Worse, miscellaneous error — staff sending information to the wrong person — accounted for nearly 18% percent of breaches. Despite a wealth of preventive measures, employees remain one of the costliest vectors in a number of data breaches and security incidents, which are increasing at an alarming rate." 

Increasingly, courts and regulators are holding the board and senior executives accountable for these events, suggesting that blaming employees is not a viable defense strategy. Conversely, internal auditors are expected to provide assurance that human factors risk is being addressed, yet there is very little formal guidance for audit leaders to leverage. 

"The normal sources that guide program evaluation — various documents provided by the U.S. National Institute for Standards and Technology, the International Organization for Standardization, and the U.S. Health Insurance Portability and Accountability Act, among others — provide only vague descriptions of awareness program standards and requirements," according to ISACA. 

Training and awareness programs are the normal response to human risk factors, but these efforts are increasingly problematic for IT professionals and employees alike, whose training is often based in theory. "They receive very little hands-on training; thus, the skill sets need to be developed on the job," ISACA notes. 

As a result, the value of a cybersecurity degree has begun to decline in the eyes of employers. Surveys indicate that as many as 80% of hiring managers no longer believe a four-year degree adequately prepares students for cybersecurity jobs, according to a 2019 Center for Strategic & International Studies report (PDF).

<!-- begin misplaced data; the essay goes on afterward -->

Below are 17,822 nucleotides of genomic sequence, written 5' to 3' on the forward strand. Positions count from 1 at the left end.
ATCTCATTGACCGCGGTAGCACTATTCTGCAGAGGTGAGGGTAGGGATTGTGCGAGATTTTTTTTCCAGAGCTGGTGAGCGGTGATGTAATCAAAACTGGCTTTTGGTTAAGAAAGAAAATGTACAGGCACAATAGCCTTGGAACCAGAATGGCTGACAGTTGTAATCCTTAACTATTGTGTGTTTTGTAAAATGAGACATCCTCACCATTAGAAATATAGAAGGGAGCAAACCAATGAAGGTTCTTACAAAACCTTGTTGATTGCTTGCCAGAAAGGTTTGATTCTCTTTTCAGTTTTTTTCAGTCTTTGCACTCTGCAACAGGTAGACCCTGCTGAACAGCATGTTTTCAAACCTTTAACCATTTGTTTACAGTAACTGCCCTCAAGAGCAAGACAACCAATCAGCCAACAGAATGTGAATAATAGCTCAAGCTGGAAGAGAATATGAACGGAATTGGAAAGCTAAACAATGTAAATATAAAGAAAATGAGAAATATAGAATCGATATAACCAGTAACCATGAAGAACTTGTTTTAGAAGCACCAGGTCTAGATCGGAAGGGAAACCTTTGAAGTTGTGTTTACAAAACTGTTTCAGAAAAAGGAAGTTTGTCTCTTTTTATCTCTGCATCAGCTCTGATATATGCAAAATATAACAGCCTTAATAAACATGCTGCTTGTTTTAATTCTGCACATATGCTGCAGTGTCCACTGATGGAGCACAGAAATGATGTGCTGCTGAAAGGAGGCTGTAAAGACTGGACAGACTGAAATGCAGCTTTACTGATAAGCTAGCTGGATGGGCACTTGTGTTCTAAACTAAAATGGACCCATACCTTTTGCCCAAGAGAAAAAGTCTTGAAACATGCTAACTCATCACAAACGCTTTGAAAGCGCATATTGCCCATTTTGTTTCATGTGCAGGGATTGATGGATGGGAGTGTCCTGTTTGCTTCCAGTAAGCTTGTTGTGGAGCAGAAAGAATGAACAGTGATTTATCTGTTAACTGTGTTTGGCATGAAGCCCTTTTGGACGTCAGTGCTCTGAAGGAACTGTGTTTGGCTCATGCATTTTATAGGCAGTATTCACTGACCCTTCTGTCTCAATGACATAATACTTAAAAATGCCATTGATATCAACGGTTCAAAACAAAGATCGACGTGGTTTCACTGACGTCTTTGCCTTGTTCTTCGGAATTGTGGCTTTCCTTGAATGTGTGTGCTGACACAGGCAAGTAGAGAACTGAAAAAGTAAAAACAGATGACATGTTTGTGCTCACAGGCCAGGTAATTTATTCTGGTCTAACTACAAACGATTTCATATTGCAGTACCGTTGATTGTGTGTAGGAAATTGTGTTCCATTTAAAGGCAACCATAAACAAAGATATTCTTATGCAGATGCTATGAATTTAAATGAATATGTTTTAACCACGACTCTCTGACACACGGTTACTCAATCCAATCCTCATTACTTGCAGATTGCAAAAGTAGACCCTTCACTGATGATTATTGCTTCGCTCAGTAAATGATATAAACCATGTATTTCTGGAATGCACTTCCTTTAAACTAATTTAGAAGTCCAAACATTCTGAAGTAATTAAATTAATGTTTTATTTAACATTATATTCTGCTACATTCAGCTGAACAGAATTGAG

12 Risk Factors

Chief audit executives (CAEs) can still make a difference in human risk factor assurance through a better appreciation of behavioral and cognitive science concepts. No degree in psychology is needed, only common-sense approaches to assess the work environment. 

Before we explore human factor risk assurance, let's be clear about the diversity of human factors that exist beyond human resources, ergonomics, and conduct risks. Industries that use human factor analysis are calling for standardization of human factors audits, so the practice is still evolving, according to the U.S. Nuclear Regulatory Commission and the National Audit Project (PDF). 

Human factor risks for auditors to consider fall into 12 categories: 

  1. Organizational governance factors.
  2. Communications factors.
  3. Risk appetite factors.
  4. Workflow complexity factors.
  5. Transparency factors.
  6. Legacy operating systems factors.
  7. Manual processes factors.
  8. Human-machine interactions factors.
  9. Decision-making factors.